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Remarks by Arturo S. Rodriguez, President United Farm Workers of America, Services for Juan Manuel Ochoa, July 14, 2013óDelano, Ca
07/15/2013

Remarks by Arturo S. Rodriguez, President United Farm Workers of America,
Services for Juan Manuel Ochoa, July 14, 2013—Delano, Ca

What is the life of a farm worker worth? Is it less than the life of any other human being?

 

The death of Juan Manuel Ochoa is hard to accept because it might have been prevented.

 

Friday, July 5, was a hot day. The official temperature was 106 degrees; inside the lemon orchard near Richgrove where Juan Manuel and his brother, Alejandro, worked it was probably hotter.

 

Juan Manuel had immigrated to the valley from Michoacán. He had labored for nearly a year as an irrigator for  Farms.

 

He had worked that day since early in the morning.

 

Despite the high heat, there was no water at all.

 

There was no shade.

 

Apparently there was no training for foremen or workers or an emergency plan in place on what the company should do if workers became ill from the heat.

 

Cal-OSHA, the state work safety agency, said the grower ignored many of the protections demanded by the state of California since 2005. That’s when the United Farm Workers convinced the state to issue the first regulation in the country to prevent deaths and illnesses from extreme heat.

 

When Alejandro found Juan Manuel face down in the dirt in the afternoon heat, alive but unresponsive, he ran to his truck—parked at least a mile away—to get help. Then the foreman came out, and finally summoned the paramedics.

 

By the time the paramedics arrived and said Juan Manuel had died, it was at least an hour after Alejandro had found his brother face down on the ground.

 

The state shut down Etchegaray Farms for breaking the law.

 

“Unfortunately, for my cousin it is a little bit too late,” said Luis Ochoa, the cousin of Juan Manuel.

 

Later, the state let the company reopen.

 

Now it is hard for Juan Manuel’s family in this country—his two brothers and two sisters, his father and other relatives—to accept his death, knowing it might have been prevented if the grower had obeyed the law.

 

This is not the first time a farm worker has needlessly died from the heat. More than two-dozen more farm workers perished from the heat since 2005, when the union convinced the state to issue the heat regulation to prevent such deaths. If the grower had followed the law, Juan Manuel might be alive today.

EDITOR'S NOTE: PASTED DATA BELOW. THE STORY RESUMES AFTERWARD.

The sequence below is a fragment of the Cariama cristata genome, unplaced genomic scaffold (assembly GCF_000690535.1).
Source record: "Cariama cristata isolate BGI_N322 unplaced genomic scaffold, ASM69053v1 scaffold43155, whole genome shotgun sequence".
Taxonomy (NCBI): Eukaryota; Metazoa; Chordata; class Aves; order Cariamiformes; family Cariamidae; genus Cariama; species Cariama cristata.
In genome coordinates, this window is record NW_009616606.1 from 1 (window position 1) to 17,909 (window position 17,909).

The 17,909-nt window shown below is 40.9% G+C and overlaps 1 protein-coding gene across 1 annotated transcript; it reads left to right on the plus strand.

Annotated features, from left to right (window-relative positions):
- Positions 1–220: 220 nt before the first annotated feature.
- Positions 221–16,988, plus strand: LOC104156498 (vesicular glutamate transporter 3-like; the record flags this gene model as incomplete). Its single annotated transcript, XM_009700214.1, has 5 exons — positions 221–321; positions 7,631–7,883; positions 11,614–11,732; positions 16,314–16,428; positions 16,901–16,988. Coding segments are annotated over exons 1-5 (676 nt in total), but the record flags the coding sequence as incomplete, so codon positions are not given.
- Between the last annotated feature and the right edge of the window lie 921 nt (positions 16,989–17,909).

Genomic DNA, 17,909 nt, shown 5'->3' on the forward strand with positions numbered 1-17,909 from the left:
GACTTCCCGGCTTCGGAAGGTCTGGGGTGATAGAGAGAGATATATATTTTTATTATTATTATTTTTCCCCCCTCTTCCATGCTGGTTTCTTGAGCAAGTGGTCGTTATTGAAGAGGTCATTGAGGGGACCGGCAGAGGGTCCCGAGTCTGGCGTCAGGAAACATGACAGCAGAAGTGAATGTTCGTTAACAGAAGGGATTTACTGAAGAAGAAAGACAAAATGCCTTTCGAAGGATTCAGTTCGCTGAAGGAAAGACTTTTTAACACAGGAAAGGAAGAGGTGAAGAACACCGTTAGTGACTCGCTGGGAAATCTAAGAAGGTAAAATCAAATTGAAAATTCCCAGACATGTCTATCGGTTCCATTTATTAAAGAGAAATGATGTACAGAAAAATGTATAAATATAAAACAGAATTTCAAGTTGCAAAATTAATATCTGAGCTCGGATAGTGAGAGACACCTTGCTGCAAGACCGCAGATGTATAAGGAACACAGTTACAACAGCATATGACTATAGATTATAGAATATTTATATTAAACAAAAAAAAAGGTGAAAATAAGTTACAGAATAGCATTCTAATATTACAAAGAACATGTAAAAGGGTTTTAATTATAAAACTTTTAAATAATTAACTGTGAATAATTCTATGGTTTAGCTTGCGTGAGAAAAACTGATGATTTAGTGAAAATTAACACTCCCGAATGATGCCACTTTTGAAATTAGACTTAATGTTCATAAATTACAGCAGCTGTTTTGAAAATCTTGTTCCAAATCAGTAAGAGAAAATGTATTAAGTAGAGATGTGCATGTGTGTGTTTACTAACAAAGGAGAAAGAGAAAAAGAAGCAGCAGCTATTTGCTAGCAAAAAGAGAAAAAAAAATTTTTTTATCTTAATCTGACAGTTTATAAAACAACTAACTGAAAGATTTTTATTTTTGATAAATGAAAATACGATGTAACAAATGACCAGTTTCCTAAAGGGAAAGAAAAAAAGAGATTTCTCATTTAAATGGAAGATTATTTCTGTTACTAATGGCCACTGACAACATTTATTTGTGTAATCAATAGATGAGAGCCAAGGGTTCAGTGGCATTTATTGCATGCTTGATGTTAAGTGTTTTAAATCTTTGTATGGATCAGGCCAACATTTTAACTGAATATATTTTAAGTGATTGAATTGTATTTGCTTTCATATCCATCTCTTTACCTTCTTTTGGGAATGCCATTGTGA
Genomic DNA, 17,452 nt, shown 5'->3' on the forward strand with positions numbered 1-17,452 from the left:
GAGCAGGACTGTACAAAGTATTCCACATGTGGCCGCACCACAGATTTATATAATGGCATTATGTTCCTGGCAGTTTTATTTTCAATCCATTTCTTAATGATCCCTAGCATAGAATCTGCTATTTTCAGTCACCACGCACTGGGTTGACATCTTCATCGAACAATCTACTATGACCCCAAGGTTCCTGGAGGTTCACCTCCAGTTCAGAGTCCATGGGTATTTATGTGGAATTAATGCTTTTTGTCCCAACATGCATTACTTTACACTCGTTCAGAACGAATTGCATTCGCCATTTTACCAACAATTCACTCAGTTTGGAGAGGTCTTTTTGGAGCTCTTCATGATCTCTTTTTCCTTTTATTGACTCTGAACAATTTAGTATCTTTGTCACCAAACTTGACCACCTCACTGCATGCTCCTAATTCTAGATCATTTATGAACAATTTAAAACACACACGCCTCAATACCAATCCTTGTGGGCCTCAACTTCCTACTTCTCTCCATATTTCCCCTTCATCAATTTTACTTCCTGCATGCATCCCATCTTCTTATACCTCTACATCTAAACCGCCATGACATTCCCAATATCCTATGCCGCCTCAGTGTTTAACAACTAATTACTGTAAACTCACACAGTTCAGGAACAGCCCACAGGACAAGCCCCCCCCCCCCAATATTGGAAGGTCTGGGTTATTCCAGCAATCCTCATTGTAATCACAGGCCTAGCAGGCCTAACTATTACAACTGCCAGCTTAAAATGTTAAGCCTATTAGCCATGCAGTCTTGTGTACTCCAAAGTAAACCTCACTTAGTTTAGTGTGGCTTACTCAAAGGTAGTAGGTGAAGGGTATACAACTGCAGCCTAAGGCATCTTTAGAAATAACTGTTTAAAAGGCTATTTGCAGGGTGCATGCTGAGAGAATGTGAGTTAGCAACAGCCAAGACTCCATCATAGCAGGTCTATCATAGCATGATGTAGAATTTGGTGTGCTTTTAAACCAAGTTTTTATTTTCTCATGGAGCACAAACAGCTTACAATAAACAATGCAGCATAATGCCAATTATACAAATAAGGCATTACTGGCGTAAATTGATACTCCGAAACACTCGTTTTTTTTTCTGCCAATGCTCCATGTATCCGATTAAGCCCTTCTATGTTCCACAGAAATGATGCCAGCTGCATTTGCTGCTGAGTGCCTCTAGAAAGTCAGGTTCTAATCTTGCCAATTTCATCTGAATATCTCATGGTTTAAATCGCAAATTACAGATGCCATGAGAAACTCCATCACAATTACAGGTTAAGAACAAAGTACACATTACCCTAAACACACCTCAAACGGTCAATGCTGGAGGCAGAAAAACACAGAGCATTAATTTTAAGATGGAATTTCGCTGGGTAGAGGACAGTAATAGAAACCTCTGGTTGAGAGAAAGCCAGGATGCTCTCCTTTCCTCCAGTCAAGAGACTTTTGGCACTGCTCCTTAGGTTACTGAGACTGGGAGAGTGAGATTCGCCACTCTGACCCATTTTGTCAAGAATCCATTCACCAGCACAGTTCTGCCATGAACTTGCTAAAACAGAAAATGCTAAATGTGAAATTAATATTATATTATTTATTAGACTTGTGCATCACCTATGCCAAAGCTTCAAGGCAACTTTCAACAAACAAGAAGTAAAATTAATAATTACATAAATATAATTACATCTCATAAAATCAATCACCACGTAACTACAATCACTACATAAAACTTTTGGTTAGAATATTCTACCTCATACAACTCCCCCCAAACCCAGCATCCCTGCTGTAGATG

Too often the laws on the books are not the laws in the fields.

 

* * *

 

Nearly forty years ago, 19 lettuce workers died in the tragic crash of a farm labor bus. Then, Cesar Chavez said some people ask if these deaths are deliberate.

 

“They are deliberate,” Cesar said, “in the sense that they are the direct result of a farm labor system that treats workers like agricultural implements and not as human beings. These accidents happen because employers and labor contractors treat us as if we were not important human beings.”

 

But farm workers “are important human beings,” Cesar continued during a funeral mass for the dead workers.

 

They are important because they are from us. We cherish them. We love them. We will miss them.

 

They are important because of the love they gave to their husbands, their children, their wives, their parents—all those who were close to them and who needed them.

 

They are important because of the work they do. They are not implements to be used and discarded. They are human beings who sweat and sacrifice to bring food to the tables of millions…of people throughout the world.

 

They are important because God made them, gave them life, and cares for them in life and death.

 

Brothers and sisters, Juan Manuel was not an agricultural implement; he was an important human being. He dedicated himself to helping his family. He earned the love of his father, his brothers and sisters, and other loved ones.

 

Juan Manuel’s life was worth a lot—and he deserved a lot better treatment than he received at the hands of the grower.

 

* * *

 

Like all of us, Juan Manuel had only one life and now it is gone. But how do we, the living, affirm that Juan Manuel’s life was important and that he didn’t die in vain? 

 

We can use the grief that today fills our hearts with sorrow to tell our governor and our state that the growers and the labor contractors must honor the law—so more innocent farm workers like Juan Manuel don’t die unnecessarily. We can force the employers to treat our loved ones as the important human beings they are.

 

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